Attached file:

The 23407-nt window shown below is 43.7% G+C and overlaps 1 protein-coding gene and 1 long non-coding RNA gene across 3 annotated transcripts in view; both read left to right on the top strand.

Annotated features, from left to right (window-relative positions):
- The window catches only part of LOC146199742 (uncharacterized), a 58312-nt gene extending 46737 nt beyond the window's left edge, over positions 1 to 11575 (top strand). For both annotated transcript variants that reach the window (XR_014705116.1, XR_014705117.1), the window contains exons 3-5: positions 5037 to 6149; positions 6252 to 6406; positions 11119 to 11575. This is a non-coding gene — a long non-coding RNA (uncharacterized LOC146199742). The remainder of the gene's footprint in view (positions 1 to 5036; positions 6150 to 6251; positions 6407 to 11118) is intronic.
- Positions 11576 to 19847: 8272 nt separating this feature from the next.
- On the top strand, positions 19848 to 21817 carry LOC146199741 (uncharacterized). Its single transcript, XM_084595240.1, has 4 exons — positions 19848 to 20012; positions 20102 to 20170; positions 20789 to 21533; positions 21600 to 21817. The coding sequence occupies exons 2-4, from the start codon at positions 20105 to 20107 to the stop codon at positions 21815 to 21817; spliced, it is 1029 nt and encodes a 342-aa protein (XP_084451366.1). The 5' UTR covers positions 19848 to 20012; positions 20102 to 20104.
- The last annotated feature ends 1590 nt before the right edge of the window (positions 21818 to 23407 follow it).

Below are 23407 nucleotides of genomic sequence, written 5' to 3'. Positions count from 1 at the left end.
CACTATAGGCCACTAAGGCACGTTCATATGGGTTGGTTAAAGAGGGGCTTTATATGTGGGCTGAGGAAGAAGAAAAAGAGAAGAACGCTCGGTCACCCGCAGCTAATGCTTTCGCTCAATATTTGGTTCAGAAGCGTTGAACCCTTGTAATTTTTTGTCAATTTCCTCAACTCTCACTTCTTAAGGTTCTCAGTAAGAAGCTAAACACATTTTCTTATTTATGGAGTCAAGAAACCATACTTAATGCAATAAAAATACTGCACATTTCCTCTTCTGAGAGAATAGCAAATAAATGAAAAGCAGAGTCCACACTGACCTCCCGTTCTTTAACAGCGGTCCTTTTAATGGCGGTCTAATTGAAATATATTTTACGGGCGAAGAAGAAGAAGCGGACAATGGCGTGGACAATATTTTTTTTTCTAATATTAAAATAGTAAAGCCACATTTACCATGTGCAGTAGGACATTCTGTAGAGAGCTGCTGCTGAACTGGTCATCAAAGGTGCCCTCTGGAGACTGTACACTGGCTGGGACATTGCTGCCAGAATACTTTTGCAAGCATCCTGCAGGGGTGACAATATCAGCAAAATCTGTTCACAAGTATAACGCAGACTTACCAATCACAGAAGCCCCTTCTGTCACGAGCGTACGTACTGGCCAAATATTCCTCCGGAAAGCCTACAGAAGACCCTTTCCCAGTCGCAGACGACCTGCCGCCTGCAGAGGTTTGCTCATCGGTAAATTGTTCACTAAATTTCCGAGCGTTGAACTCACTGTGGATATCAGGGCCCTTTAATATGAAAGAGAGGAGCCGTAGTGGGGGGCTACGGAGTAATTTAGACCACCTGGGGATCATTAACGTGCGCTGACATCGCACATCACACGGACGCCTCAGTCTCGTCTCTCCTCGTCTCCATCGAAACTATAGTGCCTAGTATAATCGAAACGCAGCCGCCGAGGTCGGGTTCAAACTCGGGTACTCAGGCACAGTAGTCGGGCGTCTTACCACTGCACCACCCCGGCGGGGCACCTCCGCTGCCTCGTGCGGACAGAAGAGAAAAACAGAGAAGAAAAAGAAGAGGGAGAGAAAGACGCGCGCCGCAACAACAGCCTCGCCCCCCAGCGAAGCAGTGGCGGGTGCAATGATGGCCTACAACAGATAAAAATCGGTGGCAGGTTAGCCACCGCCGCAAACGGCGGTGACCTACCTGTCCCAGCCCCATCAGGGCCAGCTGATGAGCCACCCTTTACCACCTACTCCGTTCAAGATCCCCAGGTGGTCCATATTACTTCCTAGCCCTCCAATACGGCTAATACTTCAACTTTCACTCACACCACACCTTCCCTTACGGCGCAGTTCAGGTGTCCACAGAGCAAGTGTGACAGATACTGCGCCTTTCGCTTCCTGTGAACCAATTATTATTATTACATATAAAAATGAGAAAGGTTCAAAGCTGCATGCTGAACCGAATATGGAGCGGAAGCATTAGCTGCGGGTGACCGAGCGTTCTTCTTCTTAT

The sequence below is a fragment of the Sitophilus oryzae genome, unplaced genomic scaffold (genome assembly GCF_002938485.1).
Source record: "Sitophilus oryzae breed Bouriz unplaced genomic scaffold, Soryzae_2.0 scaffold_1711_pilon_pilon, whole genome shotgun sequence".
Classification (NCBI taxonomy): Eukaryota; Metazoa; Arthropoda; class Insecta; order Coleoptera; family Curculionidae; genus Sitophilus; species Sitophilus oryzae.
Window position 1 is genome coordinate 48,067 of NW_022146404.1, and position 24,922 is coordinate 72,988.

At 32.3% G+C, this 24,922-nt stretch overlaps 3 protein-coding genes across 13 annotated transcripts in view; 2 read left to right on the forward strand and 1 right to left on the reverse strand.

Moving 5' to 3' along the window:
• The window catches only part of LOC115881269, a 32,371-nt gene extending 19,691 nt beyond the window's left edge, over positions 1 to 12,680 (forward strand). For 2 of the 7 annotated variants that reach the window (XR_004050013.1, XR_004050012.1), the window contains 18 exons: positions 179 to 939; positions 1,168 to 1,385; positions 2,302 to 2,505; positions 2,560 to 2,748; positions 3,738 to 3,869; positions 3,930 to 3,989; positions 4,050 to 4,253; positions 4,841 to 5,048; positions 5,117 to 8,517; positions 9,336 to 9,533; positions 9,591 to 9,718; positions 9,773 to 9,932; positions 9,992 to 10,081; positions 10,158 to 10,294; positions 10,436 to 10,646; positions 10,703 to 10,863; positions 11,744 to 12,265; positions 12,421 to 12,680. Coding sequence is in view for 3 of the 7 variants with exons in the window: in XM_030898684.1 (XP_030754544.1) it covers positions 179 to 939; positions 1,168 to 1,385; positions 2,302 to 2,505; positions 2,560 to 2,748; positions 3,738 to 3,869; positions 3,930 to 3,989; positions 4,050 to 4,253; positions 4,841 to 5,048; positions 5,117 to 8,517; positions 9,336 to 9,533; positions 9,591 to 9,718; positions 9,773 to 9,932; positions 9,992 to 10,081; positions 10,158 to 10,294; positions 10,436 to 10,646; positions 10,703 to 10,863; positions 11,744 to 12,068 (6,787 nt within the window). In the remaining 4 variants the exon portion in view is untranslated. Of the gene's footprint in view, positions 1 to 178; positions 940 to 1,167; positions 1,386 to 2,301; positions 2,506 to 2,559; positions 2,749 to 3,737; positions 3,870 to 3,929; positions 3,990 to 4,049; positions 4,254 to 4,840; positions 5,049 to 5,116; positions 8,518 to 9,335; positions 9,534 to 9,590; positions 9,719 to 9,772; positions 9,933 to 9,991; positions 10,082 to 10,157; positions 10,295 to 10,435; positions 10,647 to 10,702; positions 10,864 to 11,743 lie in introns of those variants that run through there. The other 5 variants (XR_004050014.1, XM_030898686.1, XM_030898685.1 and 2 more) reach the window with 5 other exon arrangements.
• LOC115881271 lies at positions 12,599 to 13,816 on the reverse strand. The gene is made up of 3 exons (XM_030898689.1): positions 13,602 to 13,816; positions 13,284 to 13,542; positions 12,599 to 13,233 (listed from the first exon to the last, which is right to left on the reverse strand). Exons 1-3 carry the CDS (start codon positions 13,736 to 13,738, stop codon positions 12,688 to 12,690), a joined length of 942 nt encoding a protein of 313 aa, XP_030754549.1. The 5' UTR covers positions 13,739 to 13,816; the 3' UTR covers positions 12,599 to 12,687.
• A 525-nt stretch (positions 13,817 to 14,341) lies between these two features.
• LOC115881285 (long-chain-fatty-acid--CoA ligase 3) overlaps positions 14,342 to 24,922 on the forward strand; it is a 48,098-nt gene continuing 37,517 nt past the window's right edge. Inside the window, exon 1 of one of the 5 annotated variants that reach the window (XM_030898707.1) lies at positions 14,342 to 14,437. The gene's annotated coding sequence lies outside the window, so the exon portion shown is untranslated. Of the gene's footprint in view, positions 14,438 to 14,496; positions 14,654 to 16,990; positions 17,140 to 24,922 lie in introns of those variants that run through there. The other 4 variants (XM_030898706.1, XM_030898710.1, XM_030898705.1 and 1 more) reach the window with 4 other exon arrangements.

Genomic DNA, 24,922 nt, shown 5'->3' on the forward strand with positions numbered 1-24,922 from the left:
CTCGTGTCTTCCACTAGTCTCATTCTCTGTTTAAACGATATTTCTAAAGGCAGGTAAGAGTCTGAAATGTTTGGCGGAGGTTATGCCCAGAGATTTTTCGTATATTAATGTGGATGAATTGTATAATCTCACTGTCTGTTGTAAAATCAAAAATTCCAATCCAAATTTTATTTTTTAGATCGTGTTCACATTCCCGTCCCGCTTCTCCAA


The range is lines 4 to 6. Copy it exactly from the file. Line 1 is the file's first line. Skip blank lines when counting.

- Positions 11576 to 19847: 8272 nt separating this feature from the next.
- On the top strand, positions 19848 to 21817 carry LOC146199741 (uncharacterized). Its single transcript, XM_084595240.1, has 4 exons — positions 19848 to 20012; positions 20102 to 20170; positions 20789 to 21533; positions 21600 to 21817. The coding sequence occupies exons 2-4, from the start codon at positions 20105 to 20107 to the stop codon at positions 21815 to 21817; spliced, it is 1029 nt and encodes a 342-aa protein (XP_084451366.1). The 5' UTR covers positions 19848 to 20012; positions 20102 to 20104.
- The last annotated feature ends 1590 nt before the right edge of the window (positions 21818 to 23407 follow it).